Delinquency Issue in Namibia
It is difficult to decide exactly which behaviors make up juvenile delinquency and identify who juvenile delinquents are for the reason that societal views of children change from place to place and over time. The age of the offender is the most essential factor in differentiating between crime and delinquency. One way to characterize juvenile delinquency is to locate the behavior of children on a series of four continua representing duration, frequency, priority and seriousness of the behavior. Discussed herein, with reference to Namibia, is of the fact that delinquency covers many aspect of unacceptable behavior (Belda 2007).
One of the possible causes that can be associated with this is the country’s socio-economic circumstances. The overwhelming majority of delinquents in Namibia commit a few minor acts of delinquency on a consistent basis during their teenage years for the reason that they need to support themselves (Hirschi 2002). Some children may commit minor acts of delinquency and only one or more serious crimes in their later stage of development. These individuals usually demonstrate delinquent behavior to evade poverty and unequal social services.
According to Regoli et al. (2011), the most serious delinquents as identified by the Namibian government are known as Life-course persistent offenders. Within this category, delinquents engage in antisocial behavior of one sort or another at every stage of life. What’s more, this category is deeply committed to problematic behavior and has committed many serious offenses over an extended period. The individual within this setting is therefore regarded as a chronic delinquent offender.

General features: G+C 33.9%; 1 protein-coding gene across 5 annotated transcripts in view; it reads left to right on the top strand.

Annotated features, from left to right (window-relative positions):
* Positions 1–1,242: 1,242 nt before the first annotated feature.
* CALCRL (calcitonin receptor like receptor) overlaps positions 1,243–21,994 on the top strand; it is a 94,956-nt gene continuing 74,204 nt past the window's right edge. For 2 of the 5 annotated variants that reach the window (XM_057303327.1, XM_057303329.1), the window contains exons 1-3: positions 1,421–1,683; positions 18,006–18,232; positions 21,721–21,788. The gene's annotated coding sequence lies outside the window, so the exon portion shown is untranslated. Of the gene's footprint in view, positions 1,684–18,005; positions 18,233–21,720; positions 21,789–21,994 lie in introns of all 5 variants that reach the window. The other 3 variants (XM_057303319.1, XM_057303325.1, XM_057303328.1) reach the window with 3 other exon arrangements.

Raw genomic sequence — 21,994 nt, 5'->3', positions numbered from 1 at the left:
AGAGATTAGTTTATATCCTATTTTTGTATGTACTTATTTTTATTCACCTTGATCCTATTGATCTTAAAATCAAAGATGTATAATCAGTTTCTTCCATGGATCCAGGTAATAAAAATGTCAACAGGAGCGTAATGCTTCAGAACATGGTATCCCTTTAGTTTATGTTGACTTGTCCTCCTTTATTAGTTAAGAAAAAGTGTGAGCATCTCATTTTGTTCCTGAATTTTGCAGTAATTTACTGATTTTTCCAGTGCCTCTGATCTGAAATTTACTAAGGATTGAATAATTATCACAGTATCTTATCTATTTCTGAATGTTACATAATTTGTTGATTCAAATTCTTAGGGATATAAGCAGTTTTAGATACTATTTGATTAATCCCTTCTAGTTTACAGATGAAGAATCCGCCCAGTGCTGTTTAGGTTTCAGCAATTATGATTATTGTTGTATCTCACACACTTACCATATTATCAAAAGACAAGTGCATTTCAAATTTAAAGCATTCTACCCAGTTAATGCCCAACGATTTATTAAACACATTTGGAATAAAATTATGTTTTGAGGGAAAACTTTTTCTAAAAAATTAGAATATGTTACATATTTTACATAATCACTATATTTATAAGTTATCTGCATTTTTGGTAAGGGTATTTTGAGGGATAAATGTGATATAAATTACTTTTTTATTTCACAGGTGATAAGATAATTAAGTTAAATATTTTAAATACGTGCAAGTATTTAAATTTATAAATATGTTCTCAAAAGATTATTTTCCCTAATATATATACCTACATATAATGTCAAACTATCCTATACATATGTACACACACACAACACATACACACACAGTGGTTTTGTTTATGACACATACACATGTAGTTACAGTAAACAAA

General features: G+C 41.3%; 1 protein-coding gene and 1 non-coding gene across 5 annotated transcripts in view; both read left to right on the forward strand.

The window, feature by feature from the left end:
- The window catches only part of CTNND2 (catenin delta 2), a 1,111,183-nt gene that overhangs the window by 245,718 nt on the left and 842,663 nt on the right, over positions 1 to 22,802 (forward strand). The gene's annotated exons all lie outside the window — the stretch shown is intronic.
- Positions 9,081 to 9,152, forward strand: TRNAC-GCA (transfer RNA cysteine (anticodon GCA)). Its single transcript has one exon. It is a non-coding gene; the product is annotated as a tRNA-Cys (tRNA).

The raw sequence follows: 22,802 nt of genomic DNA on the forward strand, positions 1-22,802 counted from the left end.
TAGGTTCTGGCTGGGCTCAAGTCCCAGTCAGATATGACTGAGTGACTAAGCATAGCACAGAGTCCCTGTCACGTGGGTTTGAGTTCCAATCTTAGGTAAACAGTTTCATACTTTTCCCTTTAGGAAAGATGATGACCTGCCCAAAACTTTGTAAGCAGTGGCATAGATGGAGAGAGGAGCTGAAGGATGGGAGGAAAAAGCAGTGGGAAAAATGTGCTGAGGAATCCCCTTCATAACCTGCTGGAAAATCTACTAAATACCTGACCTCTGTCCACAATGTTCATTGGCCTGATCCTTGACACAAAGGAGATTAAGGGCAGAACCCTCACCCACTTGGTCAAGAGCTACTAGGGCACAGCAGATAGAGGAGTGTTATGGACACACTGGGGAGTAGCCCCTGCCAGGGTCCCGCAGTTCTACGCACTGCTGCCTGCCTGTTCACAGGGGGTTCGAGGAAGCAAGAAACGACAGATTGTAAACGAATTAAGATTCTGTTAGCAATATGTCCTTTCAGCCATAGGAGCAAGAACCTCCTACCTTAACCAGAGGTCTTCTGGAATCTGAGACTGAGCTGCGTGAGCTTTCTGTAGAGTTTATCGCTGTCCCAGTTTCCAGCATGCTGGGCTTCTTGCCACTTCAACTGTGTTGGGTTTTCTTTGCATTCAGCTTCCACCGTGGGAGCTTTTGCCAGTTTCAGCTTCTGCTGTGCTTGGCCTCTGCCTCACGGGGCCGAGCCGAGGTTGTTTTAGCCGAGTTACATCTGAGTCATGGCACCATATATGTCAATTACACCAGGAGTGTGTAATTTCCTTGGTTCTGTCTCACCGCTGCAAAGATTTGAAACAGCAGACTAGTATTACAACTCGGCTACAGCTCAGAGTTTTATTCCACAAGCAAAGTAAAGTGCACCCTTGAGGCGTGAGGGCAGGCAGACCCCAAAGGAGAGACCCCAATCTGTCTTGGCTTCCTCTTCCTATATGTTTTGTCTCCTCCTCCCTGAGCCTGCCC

The Namibian Government’s effort of putting to a stop delinquent behavior dates back to 1994, when a Legal Assistance Centre was established. On its part, the Legal Assistance Centre in association with the government tried to ensure that they engage their youth in useful ventures that will ensure that the youth are helped to engage in income generating activities through the exploration, realization and development of skill and talent. By so doing, the rate at which the youths engage in delinquent activities will reduce slowly but steadily (Tshiwula 2000).
The age of the offender is the most essential factor in differentiating between crime and delinquency. Life-course persistent offenders are the most serious delinquents as identified by the Namibian government. The Namibian Government’s effort of stopping delinquent behavior dates back to 1994, when a Legal Assistance Centre was established. The center guides, counsels as well as promote talents and skills of the youths thus creating self-employment.
Belda, P. (2007). Namibia. Madrid: Ebizguides.
Hirschi, T. (2002). Causes of delinquency. New Brunswick, N.J: Transaction Publishers.
Regoli, R. M., Hewitt, J. D., & DeLisi, M. (2011). Delinquency in society: The essentials. Sudbury, Mass: Jones and Bartlett Publishers.
Tshiwula, L. (2000). Crime and delinquency in Namibia. Pretoria: Kagiso Publishers.